Harassment: African women are often taken to be prostitutes in Norway
Posted by African Press International on May 20, 2012
< Elizabeth M. Koikai reporting from Oslo, Norway
The issue of Nigerian prostitutes in the streets of Oslo and other major cities has been intensely covered by both national and international media. As one reads various articles about this pressing issue, it is hard not to notice a trend.
Prostitution in Scandinavian countries is largely identified with african women, to the degree that african women feel harassed and stigmatised as prostitutes.
A few years after Norway banned the purchase of sex many ordinary african women still feel that the law has not improved the perceptions of women of colour in Norway. Before the implementation of the law it was almost impossible to walk down the Karl Johan Street in Oslo without getting proposals from willing sex-buyers.
Many ordinary african women welcomed the law hoping that it would make life easier for them and that they would walk in the city with a sense of pride.
Despite a decrease in the number of sex workers in the city of Oslo many people argue that it has contributed to prostitution moving indoors, for example in pubs, restaurants and nightclubs. This has in turn created stigmatization and discrimination of African women.
The law that was introduced back in 2009 has resulted to regular african women to be met with even more malicious control when they want to get into pubs, restaurant or nightclub.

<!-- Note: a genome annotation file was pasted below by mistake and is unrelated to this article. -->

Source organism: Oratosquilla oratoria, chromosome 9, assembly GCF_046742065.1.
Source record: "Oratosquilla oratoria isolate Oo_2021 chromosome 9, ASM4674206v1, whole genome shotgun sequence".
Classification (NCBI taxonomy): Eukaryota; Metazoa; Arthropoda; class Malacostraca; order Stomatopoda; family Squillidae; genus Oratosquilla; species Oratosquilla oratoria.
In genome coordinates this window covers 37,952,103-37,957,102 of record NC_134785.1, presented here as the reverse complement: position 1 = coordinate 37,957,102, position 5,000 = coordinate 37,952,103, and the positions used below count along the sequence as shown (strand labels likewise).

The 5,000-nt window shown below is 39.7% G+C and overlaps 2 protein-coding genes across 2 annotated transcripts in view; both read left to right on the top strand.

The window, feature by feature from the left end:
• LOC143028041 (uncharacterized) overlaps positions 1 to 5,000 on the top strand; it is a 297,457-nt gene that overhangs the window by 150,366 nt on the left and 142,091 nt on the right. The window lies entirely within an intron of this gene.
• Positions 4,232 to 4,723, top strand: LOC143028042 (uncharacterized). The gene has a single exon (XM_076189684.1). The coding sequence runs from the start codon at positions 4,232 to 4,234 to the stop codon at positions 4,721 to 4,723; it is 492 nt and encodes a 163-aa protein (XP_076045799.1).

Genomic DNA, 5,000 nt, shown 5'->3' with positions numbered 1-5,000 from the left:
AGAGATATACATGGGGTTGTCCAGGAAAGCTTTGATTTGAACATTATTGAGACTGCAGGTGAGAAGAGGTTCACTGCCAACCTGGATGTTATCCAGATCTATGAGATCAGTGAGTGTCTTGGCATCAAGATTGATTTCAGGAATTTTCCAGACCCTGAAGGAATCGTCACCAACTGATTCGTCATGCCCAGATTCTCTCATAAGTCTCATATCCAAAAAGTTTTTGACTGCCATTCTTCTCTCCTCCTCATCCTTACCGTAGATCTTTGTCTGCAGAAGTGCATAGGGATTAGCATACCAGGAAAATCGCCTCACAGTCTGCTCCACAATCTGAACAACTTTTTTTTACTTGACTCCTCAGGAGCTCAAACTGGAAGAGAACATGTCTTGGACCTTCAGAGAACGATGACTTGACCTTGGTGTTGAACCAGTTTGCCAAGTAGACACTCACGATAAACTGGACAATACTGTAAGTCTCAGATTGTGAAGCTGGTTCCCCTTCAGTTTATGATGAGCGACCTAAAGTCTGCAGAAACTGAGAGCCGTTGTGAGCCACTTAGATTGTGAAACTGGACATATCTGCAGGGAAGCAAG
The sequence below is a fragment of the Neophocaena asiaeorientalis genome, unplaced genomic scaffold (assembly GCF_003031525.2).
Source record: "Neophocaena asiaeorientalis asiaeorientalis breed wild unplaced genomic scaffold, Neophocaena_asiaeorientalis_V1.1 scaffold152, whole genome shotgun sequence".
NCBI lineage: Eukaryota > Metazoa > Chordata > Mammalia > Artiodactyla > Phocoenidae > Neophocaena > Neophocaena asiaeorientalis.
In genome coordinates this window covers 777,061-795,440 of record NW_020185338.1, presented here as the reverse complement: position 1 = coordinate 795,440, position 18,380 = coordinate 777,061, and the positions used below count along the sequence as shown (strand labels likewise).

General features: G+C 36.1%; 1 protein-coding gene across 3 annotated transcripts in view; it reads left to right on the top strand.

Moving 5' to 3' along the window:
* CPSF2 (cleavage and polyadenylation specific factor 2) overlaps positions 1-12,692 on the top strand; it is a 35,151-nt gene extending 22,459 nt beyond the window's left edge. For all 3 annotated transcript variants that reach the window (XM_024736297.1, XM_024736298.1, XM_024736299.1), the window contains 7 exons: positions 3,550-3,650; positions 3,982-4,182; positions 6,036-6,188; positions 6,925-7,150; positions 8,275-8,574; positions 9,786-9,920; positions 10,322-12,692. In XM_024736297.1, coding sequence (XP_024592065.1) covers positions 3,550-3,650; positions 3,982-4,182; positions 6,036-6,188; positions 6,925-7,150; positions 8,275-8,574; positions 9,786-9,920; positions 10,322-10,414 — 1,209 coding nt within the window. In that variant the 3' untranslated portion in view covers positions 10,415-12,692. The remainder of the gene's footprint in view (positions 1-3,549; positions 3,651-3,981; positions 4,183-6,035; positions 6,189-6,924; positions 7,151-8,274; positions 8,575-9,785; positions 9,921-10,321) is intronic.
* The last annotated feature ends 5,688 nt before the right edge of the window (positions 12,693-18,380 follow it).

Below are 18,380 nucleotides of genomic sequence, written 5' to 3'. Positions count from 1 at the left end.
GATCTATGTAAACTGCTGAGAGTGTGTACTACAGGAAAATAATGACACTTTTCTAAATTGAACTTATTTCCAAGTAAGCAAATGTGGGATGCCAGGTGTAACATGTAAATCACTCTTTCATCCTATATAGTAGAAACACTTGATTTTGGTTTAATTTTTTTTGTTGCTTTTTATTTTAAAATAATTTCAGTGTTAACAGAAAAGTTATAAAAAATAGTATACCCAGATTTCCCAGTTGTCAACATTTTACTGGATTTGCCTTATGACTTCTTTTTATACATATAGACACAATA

As managers and security guards try to protect their establishments against suspicions of sheltering prostitution, they openly refuse african women entry. Many women especially those married to norwegian men feel discriminated and stigmatised. The law has made things worse for couples when they appear together in public areas.
“You people are not allowed in here” is a common phrase usually directed to african women by bouncers at nightclubs in Oslo.
Such establishments are required by the police to check identification. If one lacks a personal number which is equivalent to a social security number, they are refused entry to a pub or nightclub. But many anti-racist organizations argue that bouncers and bartenders generally pass judgement and discriminate african women.
“An african woman in Oslo has come to be synonymous with prostitution. Many are exposed to harassment at nightclubs, hotels and even from police officers”, states a human rights activist in Oslo.
A country like Norway that promotes human and gender rights should take action against this discriminatory practice that is evolving.